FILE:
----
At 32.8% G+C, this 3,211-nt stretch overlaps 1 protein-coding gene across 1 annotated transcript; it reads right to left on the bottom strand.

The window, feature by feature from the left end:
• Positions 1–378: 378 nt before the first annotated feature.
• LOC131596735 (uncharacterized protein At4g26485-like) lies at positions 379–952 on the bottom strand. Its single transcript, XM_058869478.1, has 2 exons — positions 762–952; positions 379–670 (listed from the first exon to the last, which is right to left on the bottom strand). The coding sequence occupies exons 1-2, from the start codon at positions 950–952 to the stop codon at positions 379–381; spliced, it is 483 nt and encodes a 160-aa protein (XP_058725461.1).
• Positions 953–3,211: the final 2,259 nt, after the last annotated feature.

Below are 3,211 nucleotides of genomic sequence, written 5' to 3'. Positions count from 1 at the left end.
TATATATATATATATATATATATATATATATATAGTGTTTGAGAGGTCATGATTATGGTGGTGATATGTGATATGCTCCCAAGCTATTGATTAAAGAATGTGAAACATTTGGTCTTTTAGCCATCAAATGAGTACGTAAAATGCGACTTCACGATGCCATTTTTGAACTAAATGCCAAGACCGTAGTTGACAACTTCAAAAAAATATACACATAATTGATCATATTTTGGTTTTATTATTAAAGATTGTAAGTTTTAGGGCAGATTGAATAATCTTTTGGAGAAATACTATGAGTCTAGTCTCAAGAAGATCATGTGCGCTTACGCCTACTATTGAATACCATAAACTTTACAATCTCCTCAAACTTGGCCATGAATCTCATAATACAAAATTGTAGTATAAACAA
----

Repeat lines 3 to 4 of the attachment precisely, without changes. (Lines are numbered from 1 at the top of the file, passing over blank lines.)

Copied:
• Positions 1–378: 378 nt before the first annotated feature.
• LOC131596735 (uncharacterized protein At4g26485-like) lies at positions 379–952 on the bottom strand. Its single transcript, XM_058869478.1, has 2 exons — positions 762–952; positions 379–670 (listed from the first exon to the last, which is right to left on the bottom strand). The coding sequence occupies exons 1-2, from the start codon at positions 950–952 to the stop codon at positions 379–381; spliced, it is 483 nt and encodes a 160-aa protein (XP_058725461.1).